Do you like movies about gladiators?

It's your lucky (or unlucky) day, because I happen to be bored.

Glad I could be helpful. The thing is, the drag on the aircraft is what will tell you how much thrust is required, because for level, unaccelerated flight, the thrust will equal the drag. I don't know how to get the actual thrust from N1 or N2 or EPR or any of that. I'll try to make a decent estimate of the drag here though, just so you can see how it works (these are the basic engineering equations, so they will be good estimates, but not exact).

So there's what's called the parasite drag coefficient for the aircraft, which basically accounts for the friction drag due to the air, and this coefficient basically comes with the aircraft - that is, it depends on the exterior of the plane. So let's assume that the parasite drag coefficient (Cd) is 0.03. This is a dimensionless number, but we'll get the drag from it. I'll also assume the airplane was at a weight of 120,000 lbs. The total drag will be the sum of the parasite drag and induced drag (drag due to lift).

Now, lift and drag coefficients have the same form, which is:

Cd = Drag/(0.5*wingarea*density*velocity^2)

Cl = Lift/(0.5*wingarea*density*velocity^2)

where Lift = Weight

Cl = 120,000/(0.5*wingarea*density*velocity^2) = 0.59

Induced drag coefficient(Cdi) = Cl/(pi*efficiencyfactor*aspectratio)

pi = 3.1415...,

I will assume the efficiency factor is 0.85, though I don't know how good this is,

and the aspect ratio = wingspan^2/wingarea

So...Cdi = 0.59/(3.1415*0.85*10.22) = 0.022

To get the total drag coefficient, add the parasite and induced drag coefficients.

Cdtotal = 0.03+0.022 = 0.052

Total drag(D) = Cdtotal*0.5*wingarea*density*velocity^2

D = 0.052*0.5*1344*(1.7556*10^-3)*416.67^2 = 10,651 lb.

This will be your thrust required, as thrust required equals drag.

So, PR = 10,651*416.67 = 4,437,873 lb*ft/s

which equals 8068.9 hp. Wow...I was actually pretty close in my previous post! Didn't expect that.

If you made it through, congrats. I tried to be as clear as I could, but having not gone over this stuff in a long while, it took some time. Comments/corrections welcome.

~Vik

Glad I could be helpful. The thing is, the drag on the aircraft is what will tell you how much thrust is required, because for level, unaccelerated flight, the thrust will equal the drag. I don't know how to get the actual thrust from N1 or N2 or EPR or any of that. I'll try to make a decent estimate of the drag here though, just so you can see how it works (these are the basic engineering equations, so they will be good estimates, but not exact).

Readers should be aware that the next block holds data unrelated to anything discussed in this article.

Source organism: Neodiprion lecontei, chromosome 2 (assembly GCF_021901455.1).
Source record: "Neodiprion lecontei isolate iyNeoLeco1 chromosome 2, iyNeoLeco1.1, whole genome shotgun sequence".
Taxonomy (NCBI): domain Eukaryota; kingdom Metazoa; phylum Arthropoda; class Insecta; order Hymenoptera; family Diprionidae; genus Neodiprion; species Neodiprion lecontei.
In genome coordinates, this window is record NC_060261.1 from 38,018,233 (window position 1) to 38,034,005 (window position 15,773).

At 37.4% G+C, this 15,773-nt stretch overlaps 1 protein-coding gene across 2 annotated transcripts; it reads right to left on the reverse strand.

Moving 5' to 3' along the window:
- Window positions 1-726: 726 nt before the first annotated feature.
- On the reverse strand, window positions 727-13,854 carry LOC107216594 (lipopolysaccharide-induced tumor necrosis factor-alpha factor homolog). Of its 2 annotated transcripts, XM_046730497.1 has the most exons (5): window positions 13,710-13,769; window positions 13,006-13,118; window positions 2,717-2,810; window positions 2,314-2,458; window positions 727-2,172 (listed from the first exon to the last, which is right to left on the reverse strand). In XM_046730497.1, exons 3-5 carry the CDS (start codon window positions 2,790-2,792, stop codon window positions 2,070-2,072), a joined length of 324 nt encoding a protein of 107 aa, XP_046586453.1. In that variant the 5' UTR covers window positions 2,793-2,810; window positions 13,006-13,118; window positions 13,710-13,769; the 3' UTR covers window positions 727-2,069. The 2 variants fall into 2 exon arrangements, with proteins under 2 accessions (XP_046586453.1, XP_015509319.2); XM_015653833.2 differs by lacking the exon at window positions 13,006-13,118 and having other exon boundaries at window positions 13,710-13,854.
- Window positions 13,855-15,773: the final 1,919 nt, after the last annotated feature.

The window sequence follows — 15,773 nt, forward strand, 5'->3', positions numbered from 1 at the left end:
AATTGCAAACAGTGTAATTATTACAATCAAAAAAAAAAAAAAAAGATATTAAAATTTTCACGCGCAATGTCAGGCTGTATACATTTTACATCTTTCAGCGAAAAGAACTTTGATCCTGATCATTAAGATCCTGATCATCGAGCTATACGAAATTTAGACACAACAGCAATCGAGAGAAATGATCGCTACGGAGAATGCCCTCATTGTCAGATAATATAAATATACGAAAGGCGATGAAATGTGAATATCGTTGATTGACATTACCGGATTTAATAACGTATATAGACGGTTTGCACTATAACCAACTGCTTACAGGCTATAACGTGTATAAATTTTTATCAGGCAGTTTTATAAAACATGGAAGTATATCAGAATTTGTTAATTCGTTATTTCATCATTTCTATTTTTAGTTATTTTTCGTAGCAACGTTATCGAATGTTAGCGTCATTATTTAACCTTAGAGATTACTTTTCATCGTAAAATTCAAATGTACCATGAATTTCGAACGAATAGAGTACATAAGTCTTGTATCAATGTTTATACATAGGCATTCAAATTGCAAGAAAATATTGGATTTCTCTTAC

So there's what's called the parasite drag coefficient for the aircraft, which basically accounts for the friction drag due to the air, and this coefficient basically comes with the aircraft - that is, it depends on the exterior of the plane. So let's assume that the parasite drag coefficient (Cd) is 0.03. This is a dimensionless number, but we'll get the drag from it. I'll also assume the airplane was at a weight of 120,000 lbs. The total drag will be the sum of the parasite drag and induced drag (drag due to lift).

Now, lift and drag coefficients have the same form, which is:

Cd = Drag/(0.5*wingarea*density*velocity^2)

Cl = Lift/(0.5*wingarea*density*velocity^2)

where Lift = Weight

Cl = 120,000/(0.5*wingarea*density*velocity^2) = 0.59

Induced drag coefficient(Cdi) = Cl/(pi*efficiencyfactor*aspectratio)

pi = 3.1415...,

I will assume the efficiency factor is 0.85, though I don't know how good this is,

and the aspect ratio = wingspan^2/wingarea

So...Cdi = 0.59/(3.1415*0.85*10.22) = 0.022

To get the total drag coefficient, add the parasite and induced drag coefficients.

Cdtotal = 0.03+0.022 = 0.052

Total drag(D) = Cdtotal*0.5*wingarea*density*velocity^2

D = 0.052*0.5*1344*(1.7556*10^-3)*416.67^2 = 10,651 lb.

This will be your thrust required, as thrust required equals drag.

So, PR = 10,651*416.67 = 4,437,873 lb*ft/s

which equals 8068.9 hp. Wow...I was actually pretty close in my previous post! Didn't expect that.

If you made it through, congrats. I tried to be as clear as I could, but having not gone over this stuff in a long while, it took some time. Comments/corrections welcome.

~Vik

I'm watching Jeopardy. The category is worst Madonna songs. "This one from 1987 is terrible".

777236ER,

I am in complete agreement. Don't understand why we haven't switched over here in the US. I actually understand things much better in SI units.

~Vik

I am in complete agreement. Don't understand why we haven't switched over here in the US. I actually understand things much better in SI units.

~Vik

I'm watching Jeopardy. The category is worst Madonna songs. "This one from 1987 is terrible".